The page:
Bionics Institute researchers are investigating how a combination of electricity and light stimulation could improve sound and enjoyment of music for people with a cochlear implant.
UK charity RNID support research carried out by Associate Professor Rachael Richardson and her team, who recently published a paper on the latest step forward.
Here we feature an excerpt from an article published in the June 2021 RNID magazine and written by Dr Tracey Pollard.
The cochlear challenge
Cochlear implants are amazing, but they’re not perfect. The sound heard through a cochlear implant is very different to natural hearing. That’s because there are 3,500 hair cells in the average human inner ear. Each cell can detect sound at a very specific frequency (pitch) and passes that information to a single auditory nerve cell.
Replacing 3,500 inner ear hair cells with 24 electrodes
In contrast, cochlear implant arrays have between 12 and 24 electrodes, which do the work of those 3,500 hair cells – a bit like trying to play Chopin’s piano concerto on a child’s electronic keyboard. Needless to say, it doesn’t sound the same to the brain!
Music can be distorted and background noise is an issue
Despite this, most people using a cochlear implant are able to understand speech and make sense of other sounds with relative ease. However, people can struggle to hear well if there’s a lot of background noise and music can sound distorted and often unpleasant.
Many of these issues stem from ‘current spread’. When electrodes generate an electrical pulse to stimulate the auditory nerve, this pulse doesn’t just stimulate the nerve cells it’s in direct contact with – it spreads to stimulate the cells nearby. This results in a messy, distorted signal being sent to the brain.
Is light the answer?
Light can be focused much more precisely than electrical pulses, and doesn’t spread as much, so using it to stimulate nerve cells could send more accurate signals about sound to the brain. Light LEDs are also much smaller than electrodes so more could be fitted into the cochlear implant.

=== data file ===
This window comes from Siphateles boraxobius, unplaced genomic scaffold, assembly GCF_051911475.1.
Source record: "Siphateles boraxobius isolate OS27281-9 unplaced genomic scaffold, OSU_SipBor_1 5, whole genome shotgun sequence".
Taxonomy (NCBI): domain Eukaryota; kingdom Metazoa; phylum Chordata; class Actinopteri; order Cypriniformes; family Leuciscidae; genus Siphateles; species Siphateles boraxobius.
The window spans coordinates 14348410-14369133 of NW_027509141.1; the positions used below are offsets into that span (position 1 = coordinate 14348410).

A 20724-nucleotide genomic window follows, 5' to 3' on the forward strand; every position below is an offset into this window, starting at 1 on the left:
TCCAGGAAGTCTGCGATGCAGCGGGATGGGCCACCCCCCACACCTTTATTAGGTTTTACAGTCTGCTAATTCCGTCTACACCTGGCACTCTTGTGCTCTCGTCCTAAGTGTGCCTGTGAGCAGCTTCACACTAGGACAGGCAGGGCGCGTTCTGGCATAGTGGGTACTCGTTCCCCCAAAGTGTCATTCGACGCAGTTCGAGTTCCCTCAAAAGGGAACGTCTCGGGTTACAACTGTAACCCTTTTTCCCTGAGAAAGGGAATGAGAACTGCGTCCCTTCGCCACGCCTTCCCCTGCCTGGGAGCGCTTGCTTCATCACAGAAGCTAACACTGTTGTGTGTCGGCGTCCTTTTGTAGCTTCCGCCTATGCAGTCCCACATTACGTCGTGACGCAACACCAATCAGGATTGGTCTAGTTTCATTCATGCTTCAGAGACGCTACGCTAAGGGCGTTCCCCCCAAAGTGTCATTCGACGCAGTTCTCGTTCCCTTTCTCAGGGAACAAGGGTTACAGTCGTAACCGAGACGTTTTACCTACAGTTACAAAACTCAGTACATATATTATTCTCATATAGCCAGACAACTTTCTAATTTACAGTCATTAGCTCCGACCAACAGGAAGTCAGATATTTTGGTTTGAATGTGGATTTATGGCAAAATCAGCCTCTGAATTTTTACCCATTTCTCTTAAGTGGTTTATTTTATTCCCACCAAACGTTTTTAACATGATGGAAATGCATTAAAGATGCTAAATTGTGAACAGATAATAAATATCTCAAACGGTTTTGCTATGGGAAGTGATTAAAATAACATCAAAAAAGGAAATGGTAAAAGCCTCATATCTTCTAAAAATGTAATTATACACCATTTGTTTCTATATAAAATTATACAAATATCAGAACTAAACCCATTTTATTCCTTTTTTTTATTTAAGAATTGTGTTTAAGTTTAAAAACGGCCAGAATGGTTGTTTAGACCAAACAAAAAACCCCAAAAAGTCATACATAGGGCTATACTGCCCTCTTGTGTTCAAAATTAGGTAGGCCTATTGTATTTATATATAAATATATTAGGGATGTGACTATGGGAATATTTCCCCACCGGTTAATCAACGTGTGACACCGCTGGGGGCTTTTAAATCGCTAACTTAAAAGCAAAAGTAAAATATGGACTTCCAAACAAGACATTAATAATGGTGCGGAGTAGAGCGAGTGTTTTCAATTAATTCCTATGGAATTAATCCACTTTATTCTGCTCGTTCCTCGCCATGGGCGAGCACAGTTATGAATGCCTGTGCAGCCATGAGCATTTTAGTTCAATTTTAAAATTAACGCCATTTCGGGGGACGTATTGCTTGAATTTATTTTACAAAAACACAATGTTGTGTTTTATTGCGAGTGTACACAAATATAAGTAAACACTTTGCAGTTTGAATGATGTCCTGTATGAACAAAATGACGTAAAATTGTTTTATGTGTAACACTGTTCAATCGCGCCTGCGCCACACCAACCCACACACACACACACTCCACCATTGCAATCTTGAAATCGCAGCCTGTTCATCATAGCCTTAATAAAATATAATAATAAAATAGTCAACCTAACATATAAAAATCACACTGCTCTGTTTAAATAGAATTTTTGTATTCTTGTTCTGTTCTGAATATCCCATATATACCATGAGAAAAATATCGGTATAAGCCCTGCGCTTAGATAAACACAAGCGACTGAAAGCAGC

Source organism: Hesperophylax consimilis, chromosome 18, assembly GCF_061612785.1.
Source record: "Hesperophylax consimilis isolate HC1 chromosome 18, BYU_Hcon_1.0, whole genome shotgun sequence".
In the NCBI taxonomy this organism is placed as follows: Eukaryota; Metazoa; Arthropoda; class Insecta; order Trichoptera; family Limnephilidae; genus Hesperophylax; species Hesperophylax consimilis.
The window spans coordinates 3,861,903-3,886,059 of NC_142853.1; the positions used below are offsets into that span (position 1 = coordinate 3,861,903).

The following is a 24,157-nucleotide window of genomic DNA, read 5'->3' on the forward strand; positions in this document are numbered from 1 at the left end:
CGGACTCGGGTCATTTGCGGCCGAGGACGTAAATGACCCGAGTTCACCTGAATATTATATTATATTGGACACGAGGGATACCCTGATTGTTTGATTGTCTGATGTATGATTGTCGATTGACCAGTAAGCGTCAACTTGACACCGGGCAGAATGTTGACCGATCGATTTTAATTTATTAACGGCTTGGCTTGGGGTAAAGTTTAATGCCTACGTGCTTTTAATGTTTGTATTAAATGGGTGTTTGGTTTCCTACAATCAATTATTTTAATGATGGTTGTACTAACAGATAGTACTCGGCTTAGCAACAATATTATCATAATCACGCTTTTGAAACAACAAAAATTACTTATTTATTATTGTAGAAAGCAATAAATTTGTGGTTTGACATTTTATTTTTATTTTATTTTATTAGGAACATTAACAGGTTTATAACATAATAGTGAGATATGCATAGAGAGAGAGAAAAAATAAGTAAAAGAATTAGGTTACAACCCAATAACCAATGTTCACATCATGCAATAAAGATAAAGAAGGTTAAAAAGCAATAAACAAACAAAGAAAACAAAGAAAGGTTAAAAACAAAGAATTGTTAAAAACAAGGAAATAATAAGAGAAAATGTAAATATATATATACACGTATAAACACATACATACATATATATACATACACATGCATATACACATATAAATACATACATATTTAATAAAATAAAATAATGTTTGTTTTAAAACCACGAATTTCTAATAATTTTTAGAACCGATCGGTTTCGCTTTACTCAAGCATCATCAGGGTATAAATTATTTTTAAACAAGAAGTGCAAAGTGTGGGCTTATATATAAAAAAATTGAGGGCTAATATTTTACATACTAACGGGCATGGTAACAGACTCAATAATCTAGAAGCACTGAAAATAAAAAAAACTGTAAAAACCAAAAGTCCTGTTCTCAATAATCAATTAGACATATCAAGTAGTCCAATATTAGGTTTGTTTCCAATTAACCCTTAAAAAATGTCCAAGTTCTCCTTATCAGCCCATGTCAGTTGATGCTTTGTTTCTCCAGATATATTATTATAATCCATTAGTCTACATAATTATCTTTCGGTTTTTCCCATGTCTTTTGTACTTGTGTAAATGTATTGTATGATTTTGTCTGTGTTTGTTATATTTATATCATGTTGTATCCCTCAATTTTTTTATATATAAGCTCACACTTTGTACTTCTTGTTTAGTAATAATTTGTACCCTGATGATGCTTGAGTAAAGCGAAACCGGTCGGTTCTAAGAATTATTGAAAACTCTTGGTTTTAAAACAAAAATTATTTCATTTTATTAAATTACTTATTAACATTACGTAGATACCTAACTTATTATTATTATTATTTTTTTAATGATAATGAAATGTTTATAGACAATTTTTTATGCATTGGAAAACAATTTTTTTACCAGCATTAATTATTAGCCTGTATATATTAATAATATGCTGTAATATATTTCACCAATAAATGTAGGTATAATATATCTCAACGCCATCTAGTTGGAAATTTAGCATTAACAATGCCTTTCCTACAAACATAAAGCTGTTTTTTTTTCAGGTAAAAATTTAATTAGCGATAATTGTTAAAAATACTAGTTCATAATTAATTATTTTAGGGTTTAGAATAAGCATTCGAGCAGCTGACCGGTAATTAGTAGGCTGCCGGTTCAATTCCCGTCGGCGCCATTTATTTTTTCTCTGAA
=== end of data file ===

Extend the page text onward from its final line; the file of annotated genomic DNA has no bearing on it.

A potential problem with this approach is that nerve cells in the inner ear don’t respond to light naturally. For this kind of implant array to work, nerve cells have to be programmed (by gene therapy) to produce a protein that can respond to light.
Modifying nerves to respond to light
Rachael’s team is investigating whether gene therapy can be used to modify auditory nerve cells so they respond to light. They’re also investigating whether the best approach might be a combination of light and electrical stimulation – where light finely tunes the signal, while the electrical pulse makes the signals faster, so sounds aren’t delayed in reaching the brain.
Promising results with a combination of light and electricity
The team recently published a paper in Scientific Report showing that a combination of electrical and light stimulation (called ‘hybrid’ stimulation) following gene therapy could improve the signals sent to the brain by cochlear implants. This could result in better pitch perception through an implant, leading to better hearing in background noise and when listening to music.
For more information, you can download the full RNID article or read more about Bionics Institute research into hearing impairment.